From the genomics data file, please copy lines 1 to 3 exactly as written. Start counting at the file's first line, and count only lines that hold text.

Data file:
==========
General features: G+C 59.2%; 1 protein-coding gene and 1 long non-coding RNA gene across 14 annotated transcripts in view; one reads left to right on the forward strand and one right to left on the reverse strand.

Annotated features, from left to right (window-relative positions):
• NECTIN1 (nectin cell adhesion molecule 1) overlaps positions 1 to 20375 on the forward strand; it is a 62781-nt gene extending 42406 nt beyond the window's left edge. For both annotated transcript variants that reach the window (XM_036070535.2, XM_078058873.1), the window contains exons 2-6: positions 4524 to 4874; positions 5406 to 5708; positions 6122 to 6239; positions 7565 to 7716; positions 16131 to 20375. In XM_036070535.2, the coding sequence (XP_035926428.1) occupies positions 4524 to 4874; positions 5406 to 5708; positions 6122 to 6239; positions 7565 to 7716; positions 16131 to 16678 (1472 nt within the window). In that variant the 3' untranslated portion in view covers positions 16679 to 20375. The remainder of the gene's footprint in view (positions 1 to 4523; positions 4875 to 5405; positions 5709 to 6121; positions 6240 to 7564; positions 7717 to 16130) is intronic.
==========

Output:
General features: G+C 59.2%; 1 protein-coding gene and 1 long non-coding RNA gene across 14 annotated transcripts in view; one reads left to right on the forward strand and one right to left on the reverse strand.

Annotated features, from left to right (window-relative positions):
• NECTIN1 (nectin cell adhesion molecule 1) overlaps positions 1 to 20375 on the forward strand; it is a 62781-nt gene extending 42406 nt beyond the window's left edge. For both annotated transcript variants that reach the window (XM_036070535.2, XM_078058873.1), the window contains exons 2-6: positions 4524 to 4874; positions 5406 to 5708; positions 6122 to 6239; positions 7565 to 7716; positions 16131 to 20375. In XM_036070535.2, the coding sequence (XP_035926428.1) occupies positions 4524 to 4874; positions 5406 to 5708; positions 6122 to 6239; positions 7565 to 7716; positions 16131 to 16678 (1472 nt within the window). In that variant the 3' untranslated portion in view covers positions 16679 to 20375. The remainder of the gene's footprint in view (positions 1 to 4523; positions 4875 to 5405; positions 5709 to 6121; positions 6240 to 7564; positions 7717 to 16130) is intronic.